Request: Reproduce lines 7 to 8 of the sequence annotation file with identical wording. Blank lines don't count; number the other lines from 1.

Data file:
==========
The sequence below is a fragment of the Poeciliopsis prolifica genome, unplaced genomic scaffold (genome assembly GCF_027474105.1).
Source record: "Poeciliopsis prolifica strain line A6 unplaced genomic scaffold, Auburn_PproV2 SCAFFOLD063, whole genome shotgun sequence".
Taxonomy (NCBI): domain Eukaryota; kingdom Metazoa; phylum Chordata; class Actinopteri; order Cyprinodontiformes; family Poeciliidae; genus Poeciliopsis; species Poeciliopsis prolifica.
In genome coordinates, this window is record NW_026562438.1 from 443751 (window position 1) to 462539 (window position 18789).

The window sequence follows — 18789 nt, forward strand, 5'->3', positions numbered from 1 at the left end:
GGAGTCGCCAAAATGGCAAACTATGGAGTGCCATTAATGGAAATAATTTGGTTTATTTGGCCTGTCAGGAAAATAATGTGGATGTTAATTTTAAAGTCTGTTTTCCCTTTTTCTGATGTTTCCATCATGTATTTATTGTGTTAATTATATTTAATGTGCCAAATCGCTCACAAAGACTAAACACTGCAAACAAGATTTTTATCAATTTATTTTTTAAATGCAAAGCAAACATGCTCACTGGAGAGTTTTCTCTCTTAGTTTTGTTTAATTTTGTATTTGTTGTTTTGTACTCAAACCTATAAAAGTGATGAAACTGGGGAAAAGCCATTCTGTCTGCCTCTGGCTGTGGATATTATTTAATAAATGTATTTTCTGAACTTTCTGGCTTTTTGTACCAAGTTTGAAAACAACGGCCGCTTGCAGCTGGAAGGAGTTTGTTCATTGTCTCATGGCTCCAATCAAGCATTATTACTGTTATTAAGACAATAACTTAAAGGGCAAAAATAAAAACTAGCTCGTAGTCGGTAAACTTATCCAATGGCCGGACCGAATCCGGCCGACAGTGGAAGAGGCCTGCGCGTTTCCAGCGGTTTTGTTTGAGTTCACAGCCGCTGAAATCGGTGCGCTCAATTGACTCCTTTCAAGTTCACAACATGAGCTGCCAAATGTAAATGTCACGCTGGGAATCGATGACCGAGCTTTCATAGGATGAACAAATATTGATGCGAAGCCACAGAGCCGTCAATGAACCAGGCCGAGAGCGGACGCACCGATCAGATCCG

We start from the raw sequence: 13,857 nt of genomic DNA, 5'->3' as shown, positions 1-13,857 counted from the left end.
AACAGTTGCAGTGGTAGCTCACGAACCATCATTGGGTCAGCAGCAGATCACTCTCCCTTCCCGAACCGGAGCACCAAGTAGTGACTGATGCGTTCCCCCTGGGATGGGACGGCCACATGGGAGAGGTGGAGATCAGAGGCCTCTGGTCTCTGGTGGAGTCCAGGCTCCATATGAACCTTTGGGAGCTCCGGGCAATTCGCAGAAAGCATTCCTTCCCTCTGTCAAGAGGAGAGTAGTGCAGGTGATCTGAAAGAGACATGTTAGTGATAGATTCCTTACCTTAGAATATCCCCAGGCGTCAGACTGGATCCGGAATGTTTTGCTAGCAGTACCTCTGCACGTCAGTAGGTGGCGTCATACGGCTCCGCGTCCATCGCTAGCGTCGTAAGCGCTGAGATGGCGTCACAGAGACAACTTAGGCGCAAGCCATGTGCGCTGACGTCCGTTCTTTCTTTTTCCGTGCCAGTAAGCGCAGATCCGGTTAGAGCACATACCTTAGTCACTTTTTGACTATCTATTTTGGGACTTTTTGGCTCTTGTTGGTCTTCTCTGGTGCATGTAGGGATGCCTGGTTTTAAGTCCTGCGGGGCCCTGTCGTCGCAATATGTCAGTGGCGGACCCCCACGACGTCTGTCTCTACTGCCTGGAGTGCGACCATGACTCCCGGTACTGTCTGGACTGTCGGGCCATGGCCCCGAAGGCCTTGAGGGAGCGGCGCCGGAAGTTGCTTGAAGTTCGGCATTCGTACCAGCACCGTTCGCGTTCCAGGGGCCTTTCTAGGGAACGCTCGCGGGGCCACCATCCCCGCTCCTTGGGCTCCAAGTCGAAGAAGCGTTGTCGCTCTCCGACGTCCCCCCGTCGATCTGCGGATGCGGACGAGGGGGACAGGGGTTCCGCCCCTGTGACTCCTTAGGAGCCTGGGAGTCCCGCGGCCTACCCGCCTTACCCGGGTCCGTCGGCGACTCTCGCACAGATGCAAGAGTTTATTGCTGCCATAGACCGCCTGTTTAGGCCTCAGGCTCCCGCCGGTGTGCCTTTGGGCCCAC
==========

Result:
We start from the raw sequence: 13,857 nt of genomic DNA, 5'->3' as shown, positions 1-13,857 counted from the left end.
AACAGTTGCAGTGGTAGCTCACGAACCATCATTGGGTCAGCAGCAGATCACTCTCCCTTCCCGAACCGGAGCACCAAGTAGTGACTGATGCGTTCCCCCTGGGATGGGACGGCCACATGGGAGAGGTGGAGATCAGAGGCCTCTGGTCTCTGGTGGAGTCCAGGCTCCATATGAACCTTTGGGAGCTCCGGGCAATTCGCAGAAAGCATTCCTTCCCTCTGTCAAGAGGAGAGTAGTGCAGGTGATCTGAAAGAGACATGTTAGTGATAGATTCCTTACCTTAGAATATCCCCAGGCGTCAGACTGGATCCGGAATGTTTTGCTAGCAGTACCTCTGCACGTCAGTAGGTGGCGTCATACGGCTCCGCGTCCATCGCTAGCGTCGTAAGCGCTGAGATGGCGTCACAGAGACAACTTAGGCGCAAGCCATGTGCGCTGACGTCCGTTCTTTCTTTTTCCGTGCCAGTAAGCGCAGATCCGGTTAGAGCACATACCTTAGTCACTTTTTGACTATCTATTTTGGGACTTTTTGGCTCTTGTTGGTCTTCTCTGGTGCATGTAGGGATGCCTGGTTTTAAGTCCTGCGGGGCCCTGTCGTCGCAATATGTCAGTGGCGGACCCCCACGACGTCTGTCTCTACTGCCTGGAGTGCGACCATGACTCCCGGTACTGTCTGGACTGTCGGGCCATGGCCCCGAAGGCCTTGAGGGAGCGGCGCCGGAAGTTGCTTGAAGTTCGGCATTCGTACCAGCACCGTTCGCGTTCCAGGGGCCTTTCTAGGGAACGCTCGCGGGGCCACCATCCCCGCTCCTTGGGCTCCAAGTCGAAGAAGCGTTGTCGCTCTCCGACGTCCCCCCGTCGATCTGCGGATGCGGACGAGGGGGACAGGGGTTCCGCCCCTGTGACTCCTTAGGAGCCTGGGAGTCCCGCGGCCTACCCGCCTTACCCGGGTCCGTCGGCGACTCTCGCACAGATGCAAGAGTTTATTGCTGCCATAGACCGCCTGTTTAGGCCTCAGGCTCCCGCCGGTGTGCCTTTGGGCCCAC